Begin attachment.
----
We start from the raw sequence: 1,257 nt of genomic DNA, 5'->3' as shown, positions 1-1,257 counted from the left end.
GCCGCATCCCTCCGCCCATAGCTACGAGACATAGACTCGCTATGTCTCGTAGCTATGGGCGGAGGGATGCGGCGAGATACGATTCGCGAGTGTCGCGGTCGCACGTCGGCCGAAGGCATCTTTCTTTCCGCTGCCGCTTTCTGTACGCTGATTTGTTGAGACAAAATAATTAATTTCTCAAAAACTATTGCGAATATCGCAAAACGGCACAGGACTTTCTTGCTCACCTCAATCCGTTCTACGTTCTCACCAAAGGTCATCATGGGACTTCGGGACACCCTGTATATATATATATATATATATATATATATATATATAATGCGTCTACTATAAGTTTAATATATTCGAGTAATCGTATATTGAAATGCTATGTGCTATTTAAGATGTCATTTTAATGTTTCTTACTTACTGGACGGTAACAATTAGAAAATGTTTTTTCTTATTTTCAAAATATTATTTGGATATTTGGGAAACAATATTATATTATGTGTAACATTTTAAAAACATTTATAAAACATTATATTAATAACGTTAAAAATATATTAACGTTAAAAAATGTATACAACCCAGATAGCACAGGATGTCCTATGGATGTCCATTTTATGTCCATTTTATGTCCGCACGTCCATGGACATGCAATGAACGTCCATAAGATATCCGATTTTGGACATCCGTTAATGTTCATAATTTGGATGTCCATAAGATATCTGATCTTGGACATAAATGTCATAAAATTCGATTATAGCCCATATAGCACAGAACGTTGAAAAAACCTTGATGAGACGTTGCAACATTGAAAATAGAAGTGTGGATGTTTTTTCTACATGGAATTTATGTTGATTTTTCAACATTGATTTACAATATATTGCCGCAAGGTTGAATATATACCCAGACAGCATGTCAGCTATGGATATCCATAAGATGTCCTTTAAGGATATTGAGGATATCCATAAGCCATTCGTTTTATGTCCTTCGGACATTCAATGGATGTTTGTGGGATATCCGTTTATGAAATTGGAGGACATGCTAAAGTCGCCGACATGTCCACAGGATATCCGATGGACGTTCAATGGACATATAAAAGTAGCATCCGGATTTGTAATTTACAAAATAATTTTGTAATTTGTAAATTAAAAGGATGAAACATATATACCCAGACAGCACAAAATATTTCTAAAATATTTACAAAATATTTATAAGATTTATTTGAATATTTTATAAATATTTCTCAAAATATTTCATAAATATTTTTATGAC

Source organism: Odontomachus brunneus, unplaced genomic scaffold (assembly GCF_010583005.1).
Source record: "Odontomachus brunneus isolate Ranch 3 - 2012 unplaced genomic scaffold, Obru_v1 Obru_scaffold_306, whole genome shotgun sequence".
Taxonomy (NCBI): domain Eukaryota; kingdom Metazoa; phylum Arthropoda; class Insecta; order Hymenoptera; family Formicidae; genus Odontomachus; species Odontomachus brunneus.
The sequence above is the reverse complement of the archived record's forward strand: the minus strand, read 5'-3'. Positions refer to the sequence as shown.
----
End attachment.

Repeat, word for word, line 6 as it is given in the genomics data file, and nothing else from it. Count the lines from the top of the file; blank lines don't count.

The sequence above is the reverse complement of the archived record's forward strand: the minus strand, read 5'-3'. Positions refer to the sequence as shown.